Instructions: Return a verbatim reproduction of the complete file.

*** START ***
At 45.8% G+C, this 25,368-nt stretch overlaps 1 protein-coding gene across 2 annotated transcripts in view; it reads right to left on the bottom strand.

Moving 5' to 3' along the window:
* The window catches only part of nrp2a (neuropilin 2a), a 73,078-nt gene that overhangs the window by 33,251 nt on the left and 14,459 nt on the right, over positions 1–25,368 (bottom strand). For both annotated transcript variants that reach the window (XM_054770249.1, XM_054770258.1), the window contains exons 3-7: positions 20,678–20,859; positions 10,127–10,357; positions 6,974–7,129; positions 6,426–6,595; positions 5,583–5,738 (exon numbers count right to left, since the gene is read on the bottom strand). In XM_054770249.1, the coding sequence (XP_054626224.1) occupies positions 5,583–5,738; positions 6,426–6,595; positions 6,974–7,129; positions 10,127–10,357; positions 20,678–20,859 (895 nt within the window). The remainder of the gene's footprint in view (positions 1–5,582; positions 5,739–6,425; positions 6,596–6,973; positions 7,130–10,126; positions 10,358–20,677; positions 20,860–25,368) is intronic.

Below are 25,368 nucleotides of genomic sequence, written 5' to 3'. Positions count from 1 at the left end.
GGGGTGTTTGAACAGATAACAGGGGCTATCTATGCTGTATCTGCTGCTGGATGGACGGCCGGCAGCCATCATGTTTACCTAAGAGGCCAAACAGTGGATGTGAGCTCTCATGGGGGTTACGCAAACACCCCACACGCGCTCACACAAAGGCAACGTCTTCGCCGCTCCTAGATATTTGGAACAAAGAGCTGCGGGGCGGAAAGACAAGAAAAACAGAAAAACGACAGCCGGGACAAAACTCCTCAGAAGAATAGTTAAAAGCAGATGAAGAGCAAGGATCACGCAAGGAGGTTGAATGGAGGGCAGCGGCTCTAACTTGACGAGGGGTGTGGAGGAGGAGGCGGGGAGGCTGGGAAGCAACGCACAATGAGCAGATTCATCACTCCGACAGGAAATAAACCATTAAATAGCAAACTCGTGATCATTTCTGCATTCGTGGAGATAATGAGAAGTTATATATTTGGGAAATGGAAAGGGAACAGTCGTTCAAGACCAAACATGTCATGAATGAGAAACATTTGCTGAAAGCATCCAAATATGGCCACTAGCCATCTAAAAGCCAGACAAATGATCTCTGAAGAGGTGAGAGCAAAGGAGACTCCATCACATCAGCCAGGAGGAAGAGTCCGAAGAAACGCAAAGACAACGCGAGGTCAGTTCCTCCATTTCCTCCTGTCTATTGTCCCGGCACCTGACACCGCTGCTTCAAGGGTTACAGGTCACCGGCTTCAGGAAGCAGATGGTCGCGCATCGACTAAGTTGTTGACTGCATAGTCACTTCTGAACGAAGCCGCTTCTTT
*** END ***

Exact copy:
At 45.8% G+C, this 25,368-nt stretch overlaps 1 protein-coding gene across 2 annotated transcripts in view; it reads right to left on the bottom strand.

Moving 5' to 3' along the window:
* The window catches only part of nrp2a (neuropilin 2a), a 73,078-nt gene that overhangs the window by 33,251 nt on the left and 14,459 nt on the right, over positions 1–25,368 (bottom strand). For both annotated transcript variants that reach the window (XM_054770249.1, XM_054770258.1), the window contains exons 3-7: positions 20,678–20,859; positions 10,127–10,357; positions 6,974–7,129; positions 6,426–6,595; positions 5,583–5,738 (exon numbers count right to left, since the gene is read on the bottom strand). In XM_054770249.1, the coding sequence (XP_054626224.1) occupies positions 5,583–5,738; positions 6,426–6,595; positions 6,974–7,129; positions 10,127–10,357; positions 20,678–20,859 (895 nt within the window). The remainder of the gene's footprint in view (positions 1–5,582; positions 5,739–6,425; positions 6,596–6,973; positions 7,130–10,126; positions 10,358–20,677; positions 20,860–25,368) is intronic.

Below are 25,368 nucleotides of genomic sequence, written 5' to 3'. Positions count from 1 at the left end.
GGGGTGTTTGAACAGATAACAGGGGCTATCTATGCTGTATCTGCTGCTGGATGGACGGCCGGCAGCCATCATGTTTACCTAAGAGGCCAAACAGTGGATGTGAGCTCTCATGGGGGTTACGCAAACACCCCACACGCGCTCACACAAAGGCAACGTCTTCGCCGCTCCTAGATATTTGGAACAAAGAGCTGCGGGGCGGAAAGACAAGAAAAACAGAAAAACGACAGCCGGGACAAAACTCCTCAGAAGAATAGTTAAAAGCAGATGAAGAGCAAGGATCACGCAAGGAGGTTGAATGGAGGGCAGCGGCTCTAACTTGACGAGGGGTGTGGAGGAGGAGGCGGGGAGGCTGGGAAGCAACGCACAATGAGCAGATTCATCACTCCGACAGGAAATAAACCATTAAATAGCAAACTCGTGATCATTTCTGCATTCGTGGAGATAATGAGAAGTTATATATTTGGGAAATGGAAAGGGAACAGTCGTTCAAGACCAAACATGTCATGAATGAGAAACATTTGCTGAAAGCATCCAAATATGGCCACTAGCCATCTAAAAGCCAGACAAATGATCTCTGAAGAGGTGAGAGCAAAGGAGACTCCATCACATCAGCCAGGAGGAAGAGTCCGAAGAAACGCAAAGACAACGCGAGGTCAGTTCCTCCATTTCCTCCTGTCTATTGTCCCGGCACCTGACACCGCTGCTTCAAGGGTTACAGGTCACCGGCTTCAGGAAGCAGATGGTCGCGCATCGACTAAGTTGTTGACTGCATAGTCACTTCTGAACGAAGCCGCTTCTTT